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Bottom line question: Can a Scrum team be made up of two testers, two developers, one SQL DBA and a build engineer, each of whom ONLY do their own tasks and work as separate silos within the Team?

I’m doing some research for a newsletter article and blog post and am trying to understand cross-functional teams in Scrum.  From my prior understanding, one of the defining factors of cross-functional teams is that they are made up of “cross-functional” individuals, who can work on different types of problems.  For instance, in Scrum everyone is called a Developer if they are on the Team.  This is true whether or not they have deep skills in actual coding.  (reference: latest Scrum Guide on Scrum.org).  The benefit being that if the testing effort is threatening the sprint, then the people with software development skills can work with the team members with stronger test skills to complete the sprint on time.  This benefit is very clear and has been noted by multiple people, such as Don Reinertsen (Principles of Product Development Flow) and many, many others.  I even seem to remember learning about that benefit from my very first Scrum Master course. 

However, it appears I’ve made an assumption that is not necessarily true of Scrum, and I can’t find good references in the canonical Scrum literature (new versions) telling me that cross-functional individuals are encouraged (demanded?) as part of Scrum.  The Scrum Guide defines a cross functional team as “Cross-functional teams have all competencies needed to accomplish the work without depending on others not part of the team.”  I can find nowhere in the guide that states that Scrum teams should be able to work in areas that are strengths of other team members.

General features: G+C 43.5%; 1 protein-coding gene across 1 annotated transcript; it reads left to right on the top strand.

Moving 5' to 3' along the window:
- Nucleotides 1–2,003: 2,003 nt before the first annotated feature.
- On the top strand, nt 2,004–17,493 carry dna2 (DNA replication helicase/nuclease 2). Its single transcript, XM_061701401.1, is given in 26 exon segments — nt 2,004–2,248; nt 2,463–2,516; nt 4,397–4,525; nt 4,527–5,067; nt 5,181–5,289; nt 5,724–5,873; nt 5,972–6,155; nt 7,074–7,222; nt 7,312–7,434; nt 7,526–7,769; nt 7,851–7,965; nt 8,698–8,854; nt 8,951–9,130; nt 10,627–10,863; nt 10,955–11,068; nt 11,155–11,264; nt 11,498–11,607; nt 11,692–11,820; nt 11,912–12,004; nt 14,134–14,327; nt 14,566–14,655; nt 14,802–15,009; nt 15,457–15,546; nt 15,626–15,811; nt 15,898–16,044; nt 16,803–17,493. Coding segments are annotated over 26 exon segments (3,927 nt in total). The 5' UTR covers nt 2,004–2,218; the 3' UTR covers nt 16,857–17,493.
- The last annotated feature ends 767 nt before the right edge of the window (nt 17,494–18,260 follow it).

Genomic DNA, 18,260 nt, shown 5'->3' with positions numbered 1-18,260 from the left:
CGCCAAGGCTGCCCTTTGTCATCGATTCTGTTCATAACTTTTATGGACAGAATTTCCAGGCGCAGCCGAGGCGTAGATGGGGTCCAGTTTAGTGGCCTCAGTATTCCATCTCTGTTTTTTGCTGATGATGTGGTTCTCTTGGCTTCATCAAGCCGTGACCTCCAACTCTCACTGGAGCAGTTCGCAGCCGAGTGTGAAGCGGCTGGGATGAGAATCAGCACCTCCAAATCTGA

So, the question again: Can a Scrum team be made up of two testers, two developers, one SQL DBA and a build engineer, each of whom ONLY do their own tasks and work as separate silos within the Team?

Note that I’m not asking if it’s a good idea, but whether it is OK in formal Scrum.  It has, in the past, seemed to me that it not a good idea.  However, I will argue in the upcoming newsletter article that cross-functional individuals on cross-functional teams may be hiding dysfunctions and slowing process improvement efforts.  (Based on some thoughts in  Toyota Kata, by Mike Rother.)

Thoughts?

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  • I think that it is OK. It would be ideal to have cross-functional indeviduals in addition to cross-functional teams, and while it is encouraged I do not believe that it is mandated.

  • Håkan Forss

    I am no
    expert on Scrum scripture but I believe that Scrum do not dictate that every
    team member has to be cross functional. If a team of two testers, two
    developers, one SQL DBA and a build engineer can keep up a continuous flow of